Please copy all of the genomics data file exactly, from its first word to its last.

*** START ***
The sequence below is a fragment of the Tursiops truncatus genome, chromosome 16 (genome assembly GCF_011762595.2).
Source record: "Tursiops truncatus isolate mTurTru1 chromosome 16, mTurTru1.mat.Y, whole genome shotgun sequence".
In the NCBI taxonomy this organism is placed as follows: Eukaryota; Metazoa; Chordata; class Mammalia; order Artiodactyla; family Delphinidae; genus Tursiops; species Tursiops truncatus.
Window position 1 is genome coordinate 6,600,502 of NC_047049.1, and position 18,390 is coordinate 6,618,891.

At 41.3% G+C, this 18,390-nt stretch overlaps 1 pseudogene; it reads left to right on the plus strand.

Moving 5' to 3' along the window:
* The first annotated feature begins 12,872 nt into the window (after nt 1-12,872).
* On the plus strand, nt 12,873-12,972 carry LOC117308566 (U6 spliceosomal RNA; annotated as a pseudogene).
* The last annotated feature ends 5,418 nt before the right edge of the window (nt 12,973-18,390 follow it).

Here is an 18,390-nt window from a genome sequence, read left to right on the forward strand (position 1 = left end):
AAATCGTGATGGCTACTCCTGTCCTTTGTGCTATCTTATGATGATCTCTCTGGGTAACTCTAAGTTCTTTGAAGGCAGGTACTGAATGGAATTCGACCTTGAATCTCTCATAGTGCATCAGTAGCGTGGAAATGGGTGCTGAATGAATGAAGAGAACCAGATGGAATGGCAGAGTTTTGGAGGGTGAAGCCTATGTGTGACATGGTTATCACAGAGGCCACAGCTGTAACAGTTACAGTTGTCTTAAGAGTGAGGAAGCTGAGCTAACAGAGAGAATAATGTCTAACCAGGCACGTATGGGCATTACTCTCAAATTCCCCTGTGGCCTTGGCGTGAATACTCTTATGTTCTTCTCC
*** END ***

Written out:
The sequence below is a fragment of the Tursiops truncatus genome, chromosome 16 (genome assembly GCF_011762595.2).
Source record: "Tursiops truncatus isolate mTurTru1 chromosome 16, mTurTru1.mat.Y, whole genome shotgun sequence".
In the NCBI taxonomy this organism is placed as follows: Eukaryota; Metazoa; Chordata; class Mammalia; order Artiodactyla; family Delphinidae; genus Tursiops; species Tursiops truncatus.
Window position 1 is genome coordinate 6,600,502 of NC_047049.1, and position 18,390 is coordinate 6,618,891.

At 41.3% G+C, this 18,390-nt stretch overlaps 1 pseudogene; it reads left to right on the plus strand.

Moving 5' to 3' along the window:
* The first annotated feature begins 12,872 nt into the window (after nt 1-12,872).
* On the plus strand, nt 12,873-12,972 carry LOC117308566 (U6 spliceosomal RNA; annotated as a pseudogene).
* The last annotated feature ends 5,418 nt before the right edge of the window (nt 12,973-18,390 follow it).

Here is an 18,390-nt window from a genome sequence, read left to right on the forward strand (position 1 = left end):
AAATCGTGATGGCTACTCCTGTCCTTTGTGCTATCTTATGATGATCTCTCTGGGTAACTCTAAGTTCTTTGAAGGCAGGTACTGAATGGAATTCGACCTTGAATCTCTCATAGTGCATCAGTAGCGTGGAAATGGGTGCTGAATGAATGAAGAGAACCAGATGGAATGGCAGAGTTTTGGAGGGTGAAGCCTATGTGTGACATGGTTATCACAGAGGCCACAGCTGTAACAGTTACAGTTGTCTTAAGAGTGAGGAAGCTGAGCTAACAGAGAGAATAATGTCTAACCAGGCACGTATGGGCATTACTCTCAAATTCCCCTGTGGCCTTGGCGTGAATACTCTTATGTTCTTCTCC